Snyder: “There are things I will not tolerate: students loitering on campus after school, horrible murders with hearts being removed. And also smoking.
Dedication to the future of America.
Buffy insists she doesn’t do anything from the proscribed actions list, and Snyder warns her that he knows something is up with her, and he’s going to figure out what. So, basically he’s the only person in Sunnydale that actually notices what the students in the high school are doing, ever, but he’s also the person who hates them the most.
Buffy tells Snyder she’s supposed to get something from Morgan’s locker, but when she opens the dummy’s case, it’s empty.
So, who was watching this go down?
Buffy: “It was like it pounced on my face.”
Xander: “Like a cat?”
Buffy: “Yeah, exactly. But when I turned the lights on it was already gone. I think it went out my window”
Xander: “Like a cat.”
Buffy: “Yeah. No!”
Giles suggests that Buffy had a nightmare about dummies, and despite her insistence that she’s the Slayer and she knows something funny is going on, they all pretty much agree that Morgan is probably just murdering people. But to err on the side of caution, Giles has researched a group of demons who masquerade as teenagers and need to steal certain human organs every seven years to keep from reverting to their original, ooky forms.
Hey, isn’t it funny that Anthony Head was in an episode of Buffy where people were getting their organs stolen, and then he was in Repo! The Genetic Opera stealing people’s organs?
Anyway, Giles tells them about how the demons are super strong, and Morgan is getting weaker and weaker. So no choices have really been eliminated here. Morgan could still be the murderer, he might just be the murderer who kills people because he needs to conceal his demon bits for another seven years.
Buffy is in class when Morgan’s dummy (who is sitting at Morgan’s desk with him, and no one seems to have a problem with this) turns his head all the way around to creepily stare at her. Cordelia tells Buffy the dummy digs her, and they should tour together in a freak show. But Buffy doesn’t have time for Cordelia’s bully shenanigans at the moment, because this is an evil dummy emergency. When the teacher calls on Morgan and Sid smarts off to her, the teacher confiscates him and sticks him in a cupboard. When Morgan returns later to get the dummy, the teacher tries to connect with him, asking if there are problems at home. Morgan just wants Sid, but when the teacher goes to the cupboard to get him, he’s gone. Morgan flips out, saying Sid knew to wait for him and demanding to know what the teacher has done.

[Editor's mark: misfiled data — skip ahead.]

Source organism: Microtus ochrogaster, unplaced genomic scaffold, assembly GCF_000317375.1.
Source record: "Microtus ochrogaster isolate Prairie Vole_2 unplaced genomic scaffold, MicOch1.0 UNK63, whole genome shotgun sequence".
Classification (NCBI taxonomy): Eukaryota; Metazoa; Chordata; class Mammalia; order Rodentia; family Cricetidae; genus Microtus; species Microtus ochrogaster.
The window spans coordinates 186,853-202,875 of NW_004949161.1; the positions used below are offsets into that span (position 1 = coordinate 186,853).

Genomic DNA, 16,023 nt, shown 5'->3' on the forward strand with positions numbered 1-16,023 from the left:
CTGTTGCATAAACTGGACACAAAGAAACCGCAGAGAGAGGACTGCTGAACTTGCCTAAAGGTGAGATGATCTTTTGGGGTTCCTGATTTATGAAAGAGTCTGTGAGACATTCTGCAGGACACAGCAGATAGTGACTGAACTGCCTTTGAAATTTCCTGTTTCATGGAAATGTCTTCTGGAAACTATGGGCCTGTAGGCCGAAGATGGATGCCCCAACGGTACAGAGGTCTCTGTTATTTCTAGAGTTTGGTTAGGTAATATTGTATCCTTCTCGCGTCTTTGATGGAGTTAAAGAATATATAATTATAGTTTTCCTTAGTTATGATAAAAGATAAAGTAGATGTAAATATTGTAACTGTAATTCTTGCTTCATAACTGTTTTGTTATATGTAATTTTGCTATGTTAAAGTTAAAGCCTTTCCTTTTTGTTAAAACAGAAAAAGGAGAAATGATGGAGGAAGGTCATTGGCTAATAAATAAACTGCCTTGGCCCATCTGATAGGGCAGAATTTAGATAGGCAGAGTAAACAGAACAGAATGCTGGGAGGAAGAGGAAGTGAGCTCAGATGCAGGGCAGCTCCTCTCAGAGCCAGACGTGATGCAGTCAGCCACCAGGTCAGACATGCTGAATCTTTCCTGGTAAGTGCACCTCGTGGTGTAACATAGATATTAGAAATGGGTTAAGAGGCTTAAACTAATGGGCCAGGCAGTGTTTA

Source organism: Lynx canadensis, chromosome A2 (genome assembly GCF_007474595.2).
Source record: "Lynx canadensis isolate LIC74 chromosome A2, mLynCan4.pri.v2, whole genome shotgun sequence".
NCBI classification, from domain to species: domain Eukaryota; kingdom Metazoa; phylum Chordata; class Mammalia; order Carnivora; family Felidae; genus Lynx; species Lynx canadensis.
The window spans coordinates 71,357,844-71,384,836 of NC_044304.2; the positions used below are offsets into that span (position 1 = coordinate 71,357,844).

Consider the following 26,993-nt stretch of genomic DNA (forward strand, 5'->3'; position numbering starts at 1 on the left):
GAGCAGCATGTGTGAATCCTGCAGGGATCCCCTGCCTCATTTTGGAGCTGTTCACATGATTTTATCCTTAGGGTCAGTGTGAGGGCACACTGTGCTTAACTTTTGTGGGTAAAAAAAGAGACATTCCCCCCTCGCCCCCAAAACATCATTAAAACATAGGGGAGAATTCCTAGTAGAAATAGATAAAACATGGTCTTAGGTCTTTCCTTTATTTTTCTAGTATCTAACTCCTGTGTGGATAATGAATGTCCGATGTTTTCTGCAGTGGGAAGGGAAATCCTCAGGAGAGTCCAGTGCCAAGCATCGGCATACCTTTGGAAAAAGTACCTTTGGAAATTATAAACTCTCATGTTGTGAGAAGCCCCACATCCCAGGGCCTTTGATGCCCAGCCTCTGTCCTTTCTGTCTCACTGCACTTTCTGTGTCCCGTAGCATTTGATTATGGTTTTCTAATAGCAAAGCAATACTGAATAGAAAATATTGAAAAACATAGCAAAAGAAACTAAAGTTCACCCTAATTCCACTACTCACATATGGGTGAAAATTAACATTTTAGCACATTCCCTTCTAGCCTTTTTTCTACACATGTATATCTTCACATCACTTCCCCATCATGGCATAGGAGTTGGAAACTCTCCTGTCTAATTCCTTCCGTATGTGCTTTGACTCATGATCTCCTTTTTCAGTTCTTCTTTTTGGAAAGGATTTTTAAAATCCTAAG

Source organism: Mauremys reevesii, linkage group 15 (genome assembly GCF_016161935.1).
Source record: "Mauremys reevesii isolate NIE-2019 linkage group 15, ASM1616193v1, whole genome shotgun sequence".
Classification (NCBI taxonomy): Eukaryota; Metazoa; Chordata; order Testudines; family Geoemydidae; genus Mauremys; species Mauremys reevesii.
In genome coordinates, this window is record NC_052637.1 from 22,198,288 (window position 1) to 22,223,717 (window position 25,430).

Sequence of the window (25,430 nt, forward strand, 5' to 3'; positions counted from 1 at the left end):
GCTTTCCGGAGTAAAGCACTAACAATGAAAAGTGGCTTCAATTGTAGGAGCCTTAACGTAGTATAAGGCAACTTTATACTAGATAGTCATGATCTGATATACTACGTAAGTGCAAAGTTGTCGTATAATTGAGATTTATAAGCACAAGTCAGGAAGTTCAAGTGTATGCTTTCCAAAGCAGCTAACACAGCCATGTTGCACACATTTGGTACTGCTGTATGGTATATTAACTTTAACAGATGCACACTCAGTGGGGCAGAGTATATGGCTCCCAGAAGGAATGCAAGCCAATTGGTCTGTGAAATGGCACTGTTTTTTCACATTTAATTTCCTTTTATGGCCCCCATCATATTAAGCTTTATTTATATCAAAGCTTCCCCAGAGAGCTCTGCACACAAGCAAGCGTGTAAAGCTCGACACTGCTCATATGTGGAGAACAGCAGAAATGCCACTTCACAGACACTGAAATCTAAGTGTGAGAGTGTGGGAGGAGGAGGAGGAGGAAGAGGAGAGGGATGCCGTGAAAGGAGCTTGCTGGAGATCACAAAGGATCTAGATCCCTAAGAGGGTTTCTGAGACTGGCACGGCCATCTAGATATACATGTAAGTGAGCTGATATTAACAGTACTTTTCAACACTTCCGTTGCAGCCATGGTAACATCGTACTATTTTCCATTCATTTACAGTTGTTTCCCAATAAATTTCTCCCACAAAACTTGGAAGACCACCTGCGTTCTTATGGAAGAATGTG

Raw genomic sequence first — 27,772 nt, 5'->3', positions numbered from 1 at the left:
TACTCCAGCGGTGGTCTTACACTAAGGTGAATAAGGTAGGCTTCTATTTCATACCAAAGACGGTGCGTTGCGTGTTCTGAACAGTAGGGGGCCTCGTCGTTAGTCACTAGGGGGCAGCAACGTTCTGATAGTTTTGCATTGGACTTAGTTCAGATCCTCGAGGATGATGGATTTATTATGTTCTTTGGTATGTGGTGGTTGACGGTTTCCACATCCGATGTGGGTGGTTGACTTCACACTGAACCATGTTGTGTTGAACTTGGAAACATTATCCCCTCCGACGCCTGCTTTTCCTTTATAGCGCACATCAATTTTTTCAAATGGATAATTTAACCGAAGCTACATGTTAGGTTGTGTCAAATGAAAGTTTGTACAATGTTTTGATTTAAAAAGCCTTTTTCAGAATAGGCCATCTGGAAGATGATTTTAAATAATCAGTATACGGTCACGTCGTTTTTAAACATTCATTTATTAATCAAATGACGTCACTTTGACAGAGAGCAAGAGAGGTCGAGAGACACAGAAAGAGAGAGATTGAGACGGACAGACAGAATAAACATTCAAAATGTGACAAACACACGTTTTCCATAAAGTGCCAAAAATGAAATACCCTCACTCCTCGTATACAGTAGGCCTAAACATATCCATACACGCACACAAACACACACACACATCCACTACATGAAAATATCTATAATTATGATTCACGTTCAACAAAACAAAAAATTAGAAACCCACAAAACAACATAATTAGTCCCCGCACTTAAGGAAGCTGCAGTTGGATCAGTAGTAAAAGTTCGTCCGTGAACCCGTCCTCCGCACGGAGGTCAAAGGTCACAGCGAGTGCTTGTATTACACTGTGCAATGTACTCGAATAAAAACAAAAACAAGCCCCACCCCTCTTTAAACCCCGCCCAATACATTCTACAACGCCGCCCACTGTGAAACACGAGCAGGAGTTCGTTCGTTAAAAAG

Willow: “Once again I’m banished to the demon section of the card catalogue.”
Remember when people knew what those were?
Giles: “You concentrate on reanimation theory, I’ll peck about in organ harvesting. Unless, of course, you prefer-“
Willow: “That’s okay. You can have the organs.“
Willow: “Look what I found in the section on toys and magic: ‘On rare occasions, inanimate objects of human quality, such as dolls and mannequins, already mystically possessed of consciousness, have acted upon their desire to become human by harvesting organs.”
Oh, well, as long as it’s rare then. Jesus, I’m not going to sleep for weeks, and I’m giving my rag doll John Denver the serious stink eye right now.
As she backs away from the horrible murder scene, a chandelier falls on her. Because it’s the theatre, and a chandelier always has to fall on somebody. When Buffy regains consciousness, we run into yet another example of how Slayer strength can conveniently fall by the wayside in favor of dramatic tension. In the past, we have seen Buffy rip doorknobs off with her bare hands, punch a lock into a locker to open it, easily pry the lid off a crate her mother couldn’t dislodge with a crowbar, and, oh yeah, fight vampires. But now, she can’t lift the chandelier off herself, even when a dummy starts attacking her with a knife. Come on, show. Regular, non-Slayer humans have been known to rise to enormous feats of strength in times of stress. You hear all the time about some random bystander lifting a burning car off an injured and trapped victim.
Sid: “You win. Now you can take your heart and your brain and move on.”
Buffy: “I’m sure they would have made great trophies for your case.”
Sid: “That would have been justice.”
Buffy: “Yeah, except for one thing: you lost, and now you’ll never be human.
Sid: “Yeah, well neither will you.”
Buffy and Sid together: “What?”
Back in the library, Sid shares his origin story with the Scoobies, who are all, well… they’re talking to a dummy. Just look at them: